China economy

Trump’s tax cut plan will wreak chaos and incite ‘tax war’, says Chinese commentary

People’s Daily article reflects Beijing’s concerns about Trump’s tax proposal

PUBLISHED : Friday, 28 April, 2017, 1:09pm
UPDATED : Friday, 28 April, 2017, 10:48pm

A commentary carried by a Communist Party mouthpiece has lashed out against US President Donald Trump’s new tax cut plan, accusing him of inciting a “tax war”.

The cuts, if approved by the US Congress, would “wreak chaos in the international taxation order”, according to the commentary in the People’s Daily newspaper on Friday.

The Trump administration had on Thursday unveiled its tax proposal, which included cutting the corporate tax rate to 15 per cent from 35 per cent and streamlining individual tax brackets.

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“From other countries’ perspectives, the United States’ tax cut is actually inciting a tax war,” said the article by commentator Wei Liang. “To respond, some powerful countries may join the game to launch competitive tax cuts ... Such signs are already visible in Britain and France.”

It added that the tax cut plan would undo “international efforts” in cracking down on cross-border tax avoidance and hurt some export-oriented economies as well.

Though the commentary is not an official statement from the Chinese government, it reflects Beijing’s concerns about the potential impact of Trump’s tax proposal.

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The plan offers a one-time tax break on corporate profits brought back to the US from overseas, which incentivises American businesses to bring their offshore operations back home.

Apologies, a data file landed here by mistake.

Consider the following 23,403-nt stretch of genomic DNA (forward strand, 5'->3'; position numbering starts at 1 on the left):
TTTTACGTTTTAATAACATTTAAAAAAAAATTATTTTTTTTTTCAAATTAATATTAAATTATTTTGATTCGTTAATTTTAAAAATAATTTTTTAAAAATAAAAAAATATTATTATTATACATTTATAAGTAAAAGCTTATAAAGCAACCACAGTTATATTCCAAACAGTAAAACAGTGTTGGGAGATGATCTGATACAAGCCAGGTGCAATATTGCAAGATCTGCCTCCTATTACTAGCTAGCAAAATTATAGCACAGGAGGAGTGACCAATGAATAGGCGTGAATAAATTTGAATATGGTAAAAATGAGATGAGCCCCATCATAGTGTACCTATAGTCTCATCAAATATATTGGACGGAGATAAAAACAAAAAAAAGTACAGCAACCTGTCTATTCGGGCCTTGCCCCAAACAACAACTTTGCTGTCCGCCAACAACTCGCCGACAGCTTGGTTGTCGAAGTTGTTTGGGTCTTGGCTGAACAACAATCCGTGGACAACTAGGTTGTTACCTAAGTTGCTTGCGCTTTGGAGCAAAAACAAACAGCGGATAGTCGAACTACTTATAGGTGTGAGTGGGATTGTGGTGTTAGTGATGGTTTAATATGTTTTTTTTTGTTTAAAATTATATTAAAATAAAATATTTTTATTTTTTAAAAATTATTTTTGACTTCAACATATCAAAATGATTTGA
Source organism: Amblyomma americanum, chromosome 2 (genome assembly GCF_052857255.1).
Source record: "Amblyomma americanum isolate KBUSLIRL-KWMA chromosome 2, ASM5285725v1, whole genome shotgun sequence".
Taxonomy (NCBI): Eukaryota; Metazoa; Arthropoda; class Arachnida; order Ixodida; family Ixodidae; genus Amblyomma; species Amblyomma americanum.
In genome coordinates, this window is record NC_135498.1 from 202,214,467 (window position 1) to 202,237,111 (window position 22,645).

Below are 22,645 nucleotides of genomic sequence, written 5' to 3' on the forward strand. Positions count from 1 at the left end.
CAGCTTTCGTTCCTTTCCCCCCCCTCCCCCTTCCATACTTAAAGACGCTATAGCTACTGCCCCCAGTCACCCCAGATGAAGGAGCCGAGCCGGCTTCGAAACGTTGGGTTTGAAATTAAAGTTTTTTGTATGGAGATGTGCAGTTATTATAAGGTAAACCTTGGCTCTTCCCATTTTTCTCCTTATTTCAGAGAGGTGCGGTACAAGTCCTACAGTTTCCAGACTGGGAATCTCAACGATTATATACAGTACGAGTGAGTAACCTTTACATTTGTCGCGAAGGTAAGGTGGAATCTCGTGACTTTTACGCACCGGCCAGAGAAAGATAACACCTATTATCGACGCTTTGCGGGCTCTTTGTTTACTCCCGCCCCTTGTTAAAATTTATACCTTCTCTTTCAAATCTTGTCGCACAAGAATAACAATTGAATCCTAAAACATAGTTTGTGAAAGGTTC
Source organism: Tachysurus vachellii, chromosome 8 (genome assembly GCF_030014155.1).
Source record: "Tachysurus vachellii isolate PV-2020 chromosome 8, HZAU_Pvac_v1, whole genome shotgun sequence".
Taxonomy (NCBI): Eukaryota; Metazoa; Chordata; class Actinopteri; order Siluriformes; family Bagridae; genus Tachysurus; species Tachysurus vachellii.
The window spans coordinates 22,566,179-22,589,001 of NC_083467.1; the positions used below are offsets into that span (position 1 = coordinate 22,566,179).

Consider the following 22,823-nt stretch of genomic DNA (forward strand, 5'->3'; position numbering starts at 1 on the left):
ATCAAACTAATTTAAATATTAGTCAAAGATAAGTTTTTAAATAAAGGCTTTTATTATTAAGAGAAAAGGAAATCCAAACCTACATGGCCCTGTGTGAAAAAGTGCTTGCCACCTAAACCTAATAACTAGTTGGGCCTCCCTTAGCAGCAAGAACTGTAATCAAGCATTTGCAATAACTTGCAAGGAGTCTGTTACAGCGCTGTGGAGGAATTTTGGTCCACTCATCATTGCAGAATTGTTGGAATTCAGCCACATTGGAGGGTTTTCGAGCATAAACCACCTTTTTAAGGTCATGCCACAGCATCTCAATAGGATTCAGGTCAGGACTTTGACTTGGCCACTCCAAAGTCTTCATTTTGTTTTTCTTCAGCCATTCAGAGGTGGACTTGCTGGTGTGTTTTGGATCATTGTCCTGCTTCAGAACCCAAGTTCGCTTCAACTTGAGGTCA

The tax break would add to the pressure on China’s capital outflow.

Lower taxes in the US might also accelerate the hollowing out of China’s manufacturing industry, economists warned.

The tax burden that businesses in China face include a 17 per cent value-added tariff and 25 per cent income tax.

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Beverage tycoon Zong Qinghou, one of China’s richest entrepreneurs and chairman of the Hangzhou Wahaha Group, has said that his business was subjected to more than 500 tax items and government charges last year.

The Ministry of Finance, however, said the actual number was 317.

Beijing lowered corporate taxes by more than 500 billion yuan (HK$564 billion, US$72.5 billion) last year and has pledged to continue doing so, but enterprises and individuals continue to complain about the country’s heavy taxes.

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The People’s Daily commentary sparked debate on Chinese social media, with some criticising China’s own taxation scheme.

“Let’s join the war and cut taxes aggressively as well,” one Weibo user wrote.